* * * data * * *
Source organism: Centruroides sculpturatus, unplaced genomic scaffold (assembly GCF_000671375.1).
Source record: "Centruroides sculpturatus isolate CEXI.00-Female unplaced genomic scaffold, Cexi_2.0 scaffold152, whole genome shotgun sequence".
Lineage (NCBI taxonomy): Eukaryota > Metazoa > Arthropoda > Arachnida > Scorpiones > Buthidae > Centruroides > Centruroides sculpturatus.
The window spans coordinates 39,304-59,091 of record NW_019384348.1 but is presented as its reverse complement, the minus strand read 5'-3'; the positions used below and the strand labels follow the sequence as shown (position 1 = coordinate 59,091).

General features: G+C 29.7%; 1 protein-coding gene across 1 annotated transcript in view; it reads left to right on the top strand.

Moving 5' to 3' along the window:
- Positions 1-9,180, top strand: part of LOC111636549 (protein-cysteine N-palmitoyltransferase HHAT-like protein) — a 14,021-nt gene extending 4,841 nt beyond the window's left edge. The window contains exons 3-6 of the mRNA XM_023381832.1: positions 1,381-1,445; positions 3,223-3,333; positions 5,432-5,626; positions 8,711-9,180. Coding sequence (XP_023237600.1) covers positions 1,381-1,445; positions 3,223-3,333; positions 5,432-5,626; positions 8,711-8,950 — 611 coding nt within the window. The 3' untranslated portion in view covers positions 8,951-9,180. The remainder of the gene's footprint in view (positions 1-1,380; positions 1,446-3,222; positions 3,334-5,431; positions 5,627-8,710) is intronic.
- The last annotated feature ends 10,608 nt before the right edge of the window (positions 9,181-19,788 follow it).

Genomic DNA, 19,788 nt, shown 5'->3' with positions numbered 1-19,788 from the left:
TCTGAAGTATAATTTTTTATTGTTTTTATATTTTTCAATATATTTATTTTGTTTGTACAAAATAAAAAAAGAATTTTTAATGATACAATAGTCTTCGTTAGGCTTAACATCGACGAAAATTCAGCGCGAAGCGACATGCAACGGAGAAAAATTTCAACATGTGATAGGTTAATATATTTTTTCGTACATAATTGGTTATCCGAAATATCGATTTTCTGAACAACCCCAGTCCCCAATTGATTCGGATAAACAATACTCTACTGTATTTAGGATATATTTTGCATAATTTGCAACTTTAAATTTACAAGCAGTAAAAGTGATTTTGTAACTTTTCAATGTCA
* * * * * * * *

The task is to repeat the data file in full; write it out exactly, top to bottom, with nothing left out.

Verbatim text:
Source organism: Centruroides sculpturatus, unplaced genomic scaffold (assembly GCF_000671375.1).
Source record: "Centruroides sculpturatus isolate CEXI.00-Female unplaced genomic scaffold, Cexi_2.0 scaffold152, whole genome shotgun sequence".
Lineage (NCBI taxonomy): Eukaryota > Metazoa > Arthropoda > Arachnida > Scorpiones > Buthidae > Centruroides > Centruroides sculpturatus.
The window spans coordinates 39,304-59,091 of record NW_019384348.1 but is presented as its reverse complement, the minus strand read 5'-3'; the positions used below and the strand labels follow the sequence as shown (position 1 = coordinate 59,091).

General features: G+C 29.7%; 1 protein-coding gene across 1 annotated transcript in view; it reads left to right on the top strand.

Moving 5' to 3' along the window:
- Positions 1-9,180, top strand: part of LOC111636549 (protein-cysteine N-palmitoyltransferase HHAT-like protein) — a 14,021-nt gene extending 4,841 nt beyond the window's left edge. The window contains exons 3-6 of the mRNA XM_023381832.1: positions 1,381-1,445; positions 3,223-3,333; positions 5,432-5,626; positions 8,711-9,180. Coding sequence (XP_023237600.1) covers positions 1,381-1,445; positions 3,223-3,333; positions 5,432-5,626; positions 8,711-8,950 — 611 coding nt within the window. The 3' untranslated portion in view covers positions 8,951-9,180. The remainder of the gene's footprint in view (positions 1-1,380; positions 1,446-3,222; positions 3,334-5,431; positions 5,627-8,710) is intronic.
- The last annotated feature ends 10,608 nt before the right edge of the window (positions 9,181-19,788 follow it).

Genomic DNA, 19,788 nt, shown 5'->3' with positions numbered 1-19,788 from the left:
TCTGAAGTATAATTTTTTATTGTTTTTATATTTTTCAATATATTTATTTTGTTTGTACAAAATAAAAAAAGAATTTTTAATGATACAATAGTCTTCGTTAGGCTTAACATCGACGAAAATTCAGCGCGAAGCGACATGCAACGGAGAAAAATTTCAACATGTGATAGGTTAATATATTTTTTCGTACATAATTGGTTATCCGAAATATCGATTTTCTGAACAACCCCAGTCCCCAATTGATTCGGATAAACAATACTCTACTGTATTTAGGATATATTTTGCATAATTTGCAACTTTAAATTTACAAGCAGTAAAAGTGATTTTGTAACTTTTCAATGTCA